‘Prevention is better than cure,’ said Kerri-Ann.
‘The Church have a responsibility and duty to take them out of what they’re doing and get the right help for what their problems are … They’re in positions of trust. That needs to be attended to and they just let them keep doing it.’
Kerri-Ann was brought up in a strict Catholic environment, and always had a solid faith. But her faith stepped up to another level when she was 40 and had what she called a re-conversion.
She started a religious project to help people in the community, including those with mental health problems, drug addicts, and the homeless.
‘It’s been my life, apart from my family. It’s what I’ve been called to do.’
Setting up the project under the Catholic Church meant she had to seek direction from various priests. One was Father Barton and in the 2000s he became her spiritual director.
‘My director was also to be my confessor, so they could get to know me at a soul level. So that I wasn’t to go to confession to other priests in that way unless I really needed to. So I was in obedience to that.’
She placed a deep faith and trust in Father Barton and his ability to guide her. Barton lived on the property and in the first two years they had mass every day, sometimes lasting many hours. They also shared many hours in confession together, with the idea of Barton getting to know Kerri-Ann at a deep spiritual level so he could guide her better.
‘Towards the end of the second year … he was sharing things with me about his whole entire life from birth to the present. Before seminary days, during seminary days and in the priesthood.’
During one of these confessions, Barton disclosed to Kerri-Ann that he had sexually abused a young girl in the past.
‘At first he didn’t tell me that it was actually abuse. He told me about this little girl that he loved.’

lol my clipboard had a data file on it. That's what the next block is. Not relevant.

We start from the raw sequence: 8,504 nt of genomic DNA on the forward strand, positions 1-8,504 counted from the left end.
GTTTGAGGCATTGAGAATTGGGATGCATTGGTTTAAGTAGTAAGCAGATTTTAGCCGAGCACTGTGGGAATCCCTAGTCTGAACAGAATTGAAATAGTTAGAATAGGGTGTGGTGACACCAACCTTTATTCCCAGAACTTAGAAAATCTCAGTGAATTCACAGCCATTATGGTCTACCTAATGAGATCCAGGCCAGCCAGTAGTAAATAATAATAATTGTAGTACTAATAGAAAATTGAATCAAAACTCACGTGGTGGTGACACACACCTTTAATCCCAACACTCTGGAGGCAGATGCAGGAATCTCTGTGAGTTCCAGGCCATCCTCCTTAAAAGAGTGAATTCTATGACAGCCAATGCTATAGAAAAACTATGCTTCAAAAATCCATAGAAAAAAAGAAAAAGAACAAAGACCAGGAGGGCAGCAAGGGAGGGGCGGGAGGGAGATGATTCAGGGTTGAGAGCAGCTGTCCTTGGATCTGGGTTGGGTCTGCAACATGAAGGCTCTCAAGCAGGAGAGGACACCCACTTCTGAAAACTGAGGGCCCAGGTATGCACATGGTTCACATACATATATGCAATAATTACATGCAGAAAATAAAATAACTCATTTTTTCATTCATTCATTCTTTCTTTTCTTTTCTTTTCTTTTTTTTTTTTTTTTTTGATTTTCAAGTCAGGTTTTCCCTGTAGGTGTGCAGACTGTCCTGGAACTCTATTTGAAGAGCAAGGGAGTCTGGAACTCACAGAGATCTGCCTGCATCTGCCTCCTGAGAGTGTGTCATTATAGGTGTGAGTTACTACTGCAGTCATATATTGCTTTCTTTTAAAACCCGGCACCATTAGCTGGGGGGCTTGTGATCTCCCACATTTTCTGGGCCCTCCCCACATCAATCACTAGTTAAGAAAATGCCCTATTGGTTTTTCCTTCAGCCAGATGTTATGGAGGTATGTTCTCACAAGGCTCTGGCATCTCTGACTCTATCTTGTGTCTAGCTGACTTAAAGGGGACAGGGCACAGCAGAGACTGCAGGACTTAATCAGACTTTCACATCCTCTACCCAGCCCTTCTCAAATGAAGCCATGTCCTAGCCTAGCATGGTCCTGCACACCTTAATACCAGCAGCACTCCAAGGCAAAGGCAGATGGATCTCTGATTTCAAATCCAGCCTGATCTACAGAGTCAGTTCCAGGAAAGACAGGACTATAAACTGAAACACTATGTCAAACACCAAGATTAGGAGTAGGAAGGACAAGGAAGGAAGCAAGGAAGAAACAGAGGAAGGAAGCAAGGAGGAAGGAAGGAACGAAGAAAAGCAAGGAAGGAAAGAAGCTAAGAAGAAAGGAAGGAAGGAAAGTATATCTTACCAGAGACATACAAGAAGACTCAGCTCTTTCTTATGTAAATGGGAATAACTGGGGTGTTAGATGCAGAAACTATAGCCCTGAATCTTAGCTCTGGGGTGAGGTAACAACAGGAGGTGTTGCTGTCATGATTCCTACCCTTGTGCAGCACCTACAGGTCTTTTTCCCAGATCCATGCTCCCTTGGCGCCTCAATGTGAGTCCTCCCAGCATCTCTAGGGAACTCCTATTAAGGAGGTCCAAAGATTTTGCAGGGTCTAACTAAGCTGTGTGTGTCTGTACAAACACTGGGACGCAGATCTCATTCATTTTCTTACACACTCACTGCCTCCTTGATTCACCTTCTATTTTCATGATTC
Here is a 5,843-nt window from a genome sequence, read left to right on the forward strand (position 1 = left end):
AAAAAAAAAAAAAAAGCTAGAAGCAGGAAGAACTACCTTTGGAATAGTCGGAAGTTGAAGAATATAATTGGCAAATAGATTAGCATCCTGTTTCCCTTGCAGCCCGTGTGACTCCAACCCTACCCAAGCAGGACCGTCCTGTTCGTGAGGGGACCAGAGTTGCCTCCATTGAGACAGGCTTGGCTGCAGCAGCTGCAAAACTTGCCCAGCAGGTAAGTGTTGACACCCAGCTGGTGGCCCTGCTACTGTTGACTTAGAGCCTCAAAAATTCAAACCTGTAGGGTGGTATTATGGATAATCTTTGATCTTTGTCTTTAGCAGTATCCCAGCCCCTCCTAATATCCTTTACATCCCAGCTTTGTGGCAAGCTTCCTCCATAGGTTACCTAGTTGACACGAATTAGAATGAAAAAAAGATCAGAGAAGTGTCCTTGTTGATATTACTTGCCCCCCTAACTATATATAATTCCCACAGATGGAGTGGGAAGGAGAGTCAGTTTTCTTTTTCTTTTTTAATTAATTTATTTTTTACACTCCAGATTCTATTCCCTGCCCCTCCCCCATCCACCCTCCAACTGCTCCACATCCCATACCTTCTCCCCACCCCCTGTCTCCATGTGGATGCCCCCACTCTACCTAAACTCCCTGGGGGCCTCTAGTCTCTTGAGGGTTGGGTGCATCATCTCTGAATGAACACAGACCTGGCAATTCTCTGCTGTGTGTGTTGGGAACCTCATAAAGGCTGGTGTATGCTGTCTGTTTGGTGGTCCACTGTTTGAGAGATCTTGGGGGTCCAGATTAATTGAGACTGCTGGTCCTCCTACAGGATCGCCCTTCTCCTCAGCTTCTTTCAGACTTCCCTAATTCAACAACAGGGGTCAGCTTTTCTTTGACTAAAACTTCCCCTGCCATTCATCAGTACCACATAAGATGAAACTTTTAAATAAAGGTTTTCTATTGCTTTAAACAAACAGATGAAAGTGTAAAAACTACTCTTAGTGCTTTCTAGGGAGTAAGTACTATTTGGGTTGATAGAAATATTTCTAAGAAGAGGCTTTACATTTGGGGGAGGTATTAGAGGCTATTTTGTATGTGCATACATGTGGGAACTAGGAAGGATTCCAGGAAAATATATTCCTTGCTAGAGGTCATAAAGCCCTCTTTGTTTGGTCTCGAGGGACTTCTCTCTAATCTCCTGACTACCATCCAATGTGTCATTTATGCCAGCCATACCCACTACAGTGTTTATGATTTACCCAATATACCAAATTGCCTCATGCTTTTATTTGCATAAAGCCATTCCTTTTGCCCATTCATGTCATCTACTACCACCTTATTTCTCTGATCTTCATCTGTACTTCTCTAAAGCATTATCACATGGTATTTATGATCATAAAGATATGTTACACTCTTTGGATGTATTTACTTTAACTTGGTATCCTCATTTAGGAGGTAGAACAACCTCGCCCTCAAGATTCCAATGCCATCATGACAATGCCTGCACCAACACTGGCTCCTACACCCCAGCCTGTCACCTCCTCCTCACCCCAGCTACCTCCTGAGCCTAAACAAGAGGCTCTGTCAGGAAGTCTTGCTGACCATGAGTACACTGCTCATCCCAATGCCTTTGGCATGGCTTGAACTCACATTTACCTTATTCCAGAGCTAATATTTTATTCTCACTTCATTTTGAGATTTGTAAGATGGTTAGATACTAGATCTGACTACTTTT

He told her he had made a statue of the Virgin Mary and given it to this girl and he said he would go to her place in the afternoons when her parents were busy and spend time with her. She said she found the way he talked about her very strange.
He also told her in confession about a girl he had befriended while on missionary work overseas.
‘He told me he had undressed that little girl and he put her in the shower and he told me he kissed her all over her body. He told me everything. He could see my look, he said “Well didn’t you kiss your children all over? Didn’t you kiss their tummy, their bottom? I mean, wasn’t that pure, a pure thing to do?” And he said how he loved children and how much he would have loved to have had that experience. I said, “Yes, but, you’re not the father”.’
She went to the police and gave a statement about the girl in Australia and what she knew. They told her the case would be handled by police from a station closer to where the events took place, and that they would be in touch with her.
‘And I didn’t get anything. Nothing.’
The police did subsequently interview Barton and he denied any wrongdoing. However, following that interview, Barton spoke to Kerri-Ann again about the girl.
‘He said, “I would never ever have done it if I knew it was going to cause so much pain, sorrow and suffering and grief”. He used all those words. And I thought, “My goodness, is he talking about what he’s done to me?” And it wasn’t. Because he continued, he said “You know, I [made] a statue of Our Lady for her” … I knew he was talking about the little girl. That he was confessing that he had done it.’
She went back to the police and told them he’d confessed. They said he should be under ‘semi-supervision’, but she doesn’t believe any charges were laid. ‘I told them how important it was that that little girl, now a woman, deserved acknowledgement, recognition and truth.’
Kerri-Ann has recently suffered a lot of health problems, as well as the accompanying financial impact of treating them, and her doctor told her they were as a result of the stress she’s been under regarding this case.
Her main concern however is not for herself but for others, as Barton is now in an aged care facility where he’s supposed to be under supervision, but he’s able to enter and leave freely and she’s concerned his age won’t stop him acting inappropriately.
She said the Church is only concerned with protecting itself, not with protecting the victims, and simply wants to avoid scandal. She decided to come the Royal Commission because she felt she wasn’t getting anywhere with the Church.
‘There needn’t be so many victims if those in positions of authority responded and they need to be – like these cases warrant – they be laicised, which means de-frocked. They should leave the order. But instead he’s still being called Father.’